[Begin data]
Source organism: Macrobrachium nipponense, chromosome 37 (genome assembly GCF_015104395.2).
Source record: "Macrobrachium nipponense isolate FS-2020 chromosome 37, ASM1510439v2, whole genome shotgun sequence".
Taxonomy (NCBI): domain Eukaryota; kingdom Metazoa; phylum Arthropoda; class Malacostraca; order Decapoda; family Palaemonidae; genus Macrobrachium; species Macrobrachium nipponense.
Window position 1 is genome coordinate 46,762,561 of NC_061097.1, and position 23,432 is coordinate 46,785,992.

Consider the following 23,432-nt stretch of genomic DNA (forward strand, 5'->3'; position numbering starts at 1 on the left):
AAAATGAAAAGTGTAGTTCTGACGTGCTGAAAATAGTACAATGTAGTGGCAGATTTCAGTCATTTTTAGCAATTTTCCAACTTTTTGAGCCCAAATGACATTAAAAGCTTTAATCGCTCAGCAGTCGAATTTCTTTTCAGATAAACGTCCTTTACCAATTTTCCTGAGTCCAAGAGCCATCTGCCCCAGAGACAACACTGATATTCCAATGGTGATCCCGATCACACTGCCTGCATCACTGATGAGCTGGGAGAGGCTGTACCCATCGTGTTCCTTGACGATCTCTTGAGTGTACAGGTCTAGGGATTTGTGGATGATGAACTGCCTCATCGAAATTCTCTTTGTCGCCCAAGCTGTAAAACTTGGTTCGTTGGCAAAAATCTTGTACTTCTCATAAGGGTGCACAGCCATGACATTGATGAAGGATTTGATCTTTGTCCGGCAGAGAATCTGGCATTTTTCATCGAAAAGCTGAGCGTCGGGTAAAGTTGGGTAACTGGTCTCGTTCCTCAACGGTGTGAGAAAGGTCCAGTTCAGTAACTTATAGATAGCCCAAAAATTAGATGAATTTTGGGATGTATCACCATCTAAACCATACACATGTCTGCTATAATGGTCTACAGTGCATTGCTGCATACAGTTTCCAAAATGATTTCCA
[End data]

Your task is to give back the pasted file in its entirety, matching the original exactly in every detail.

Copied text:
Source organism: Macrobrachium nipponense, chromosome 37 (genome assembly GCF_015104395.2).
Source record: "Macrobrachium nipponense isolate FS-2020 chromosome 37, ASM1510439v2, whole genome shotgun sequence".
Taxonomy (NCBI): domain Eukaryota; kingdom Metazoa; phylum Arthropoda; class Malacostraca; order Decapoda; family Palaemonidae; genus Macrobrachium; species Macrobrachium nipponense.
Window position 1 is genome coordinate 46,762,561 of NC_061097.1, and position 23,432 is coordinate 46,785,992.

Consider the following 23,432-nt stretch of genomic DNA (forward strand, 5'->3'; position numbering starts at 1 on the left):
AAAATGAAAAGTGTAGTTCTGACGTGCTGAAAATAGTACAATGTAGTGGCAGATTTCAGTCATTTTTAGCAATTTTCCAACTTTTTGAGCCCAAATGACATTAAAAGCTTTAATCGCTCAGCAGTCGAATTTCTTTTCAGATAAACGTCCTTTACCAATTTTCCTGAGTCCAAGAGCCATCTGCCCCAGAGACAACACTGATATTCCAATGGTGATCCCGATCACACTGCCTGCATCACTGATGAGCTGGGAGAGGCTGTACCCATCGTGTTCCTTGACGATCTCTTGAGTGTACAGGTCTAGGGATTTGTGGATGATGAACTGCCTCATCGAAATTCTCTTTGTCGCCCAAGCTGTAAAACTTGGTTCGTTGGCAAAAATCTTGTACTTCTCATAAGGGTGCACAGCCATGACATTGATGAAGGATTTGATCTTTGTCCGGCAGAGAATCTGGCATTTTTCATCGAAAAGCTGAGCGTCGGGTAAAGTTGGGTAACTGGTCTCGTTCCTCAACGGTGTGAGAAAGGTCCAGTTCAGTAACTTATAGATAGCCCAAAAATTAGATGAATTTTGGGATGTATCACCATCTAAACCATACACATGTCTGCTATAATGGTCTACAGTGCATTGCTGCATACAGTTTCCAAAATGATTTCCA